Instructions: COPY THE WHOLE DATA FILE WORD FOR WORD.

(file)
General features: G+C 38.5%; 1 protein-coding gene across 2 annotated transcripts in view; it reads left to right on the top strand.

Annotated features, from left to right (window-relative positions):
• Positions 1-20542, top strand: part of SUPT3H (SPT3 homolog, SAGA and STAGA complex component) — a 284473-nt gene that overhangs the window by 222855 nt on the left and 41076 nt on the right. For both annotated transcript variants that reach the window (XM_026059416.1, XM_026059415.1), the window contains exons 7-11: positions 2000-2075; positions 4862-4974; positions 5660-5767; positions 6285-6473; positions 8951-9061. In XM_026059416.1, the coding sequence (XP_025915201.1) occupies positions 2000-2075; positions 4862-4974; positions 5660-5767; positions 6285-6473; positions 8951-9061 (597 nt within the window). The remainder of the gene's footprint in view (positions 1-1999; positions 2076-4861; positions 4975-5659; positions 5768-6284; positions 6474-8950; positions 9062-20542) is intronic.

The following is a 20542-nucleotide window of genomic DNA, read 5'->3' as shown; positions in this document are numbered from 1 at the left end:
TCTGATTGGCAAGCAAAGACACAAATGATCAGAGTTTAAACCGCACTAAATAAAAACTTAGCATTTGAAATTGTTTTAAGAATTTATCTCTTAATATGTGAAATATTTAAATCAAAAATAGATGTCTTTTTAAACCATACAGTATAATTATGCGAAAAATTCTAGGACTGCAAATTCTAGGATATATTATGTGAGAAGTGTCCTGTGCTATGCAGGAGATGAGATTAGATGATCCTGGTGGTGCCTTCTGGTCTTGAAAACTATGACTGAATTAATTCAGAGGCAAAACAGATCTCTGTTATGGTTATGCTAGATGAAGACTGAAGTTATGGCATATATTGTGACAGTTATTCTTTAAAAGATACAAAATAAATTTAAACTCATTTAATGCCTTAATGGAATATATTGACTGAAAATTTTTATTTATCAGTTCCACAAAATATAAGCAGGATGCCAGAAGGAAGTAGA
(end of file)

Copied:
General features: G+C 38.5%; 1 protein-coding gene across 2 annotated transcripts in view; it reads left to right on the top strand.

Annotated features, from left to right (window-relative positions):
• Positions 1-20542, top strand: part of SUPT3H (SPT3 homolog, SAGA and STAGA complex component) — a 284473-nt gene that overhangs the window by 222855 nt on the left and 41076 nt on the right. For both annotated transcript variants that reach the window (XM_026059416.1, XM_026059415.1), the window contains exons 7-11: positions 2000-2075; positions 4862-4974; positions 5660-5767; positions 6285-6473; positions 8951-9061. In XM_026059416.1, the coding sequence (XP_025915201.1) occupies positions 2000-2075; positions 4862-4974; positions 5660-5767; positions 6285-6473; positions 8951-9061 (597 nt within the window). The remainder of the gene's footprint in view (positions 1-1999; positions 2076-4861; positions 4975-5659; positions 5768-6284; positions 6474-8950; positions 9062-20542) is intronic.

The following is a 20542-nucleotide window of genomic DNA, read 5'->3' as shown; positions in this document are numbered from 1 at the left end:
TCTGATTGGCAAGCAAAGACACAAATGATCAGAGTTTAAACCGCACTAAATAAAAACTTAGCATTTGAAATTGTTTTAAGAATTTATCTCTTAATATGTGAAATATTTAAATCAAAAATAGATGTCTTTTTAAACCATACAGTATAATTATGCGAAAAATTCTAGGACTGCAAATTCTAGGATATATTATGTGAGAAGTGTCCTGTGCTATGCAGGAGATGAGATTAGATGATCCTGGTGGTGCCTTCTGGTCTTGAAAACTATGACTGAATTAATTCAGAGGCAAAACAGATCTCTGTTATGGTTATGCTAGATGAAGACTGAAGTTATGGCATATATTGTGACAGTTATTCTTTAAAAGATACAAAATAAATTTAAACTCATTTAATGCCTTAATGGAATATATTGACTGAAAATTTTTATTTATCAGTTCCACAAAATATAAGCAGGATGCCAGAAGGAAGTAGA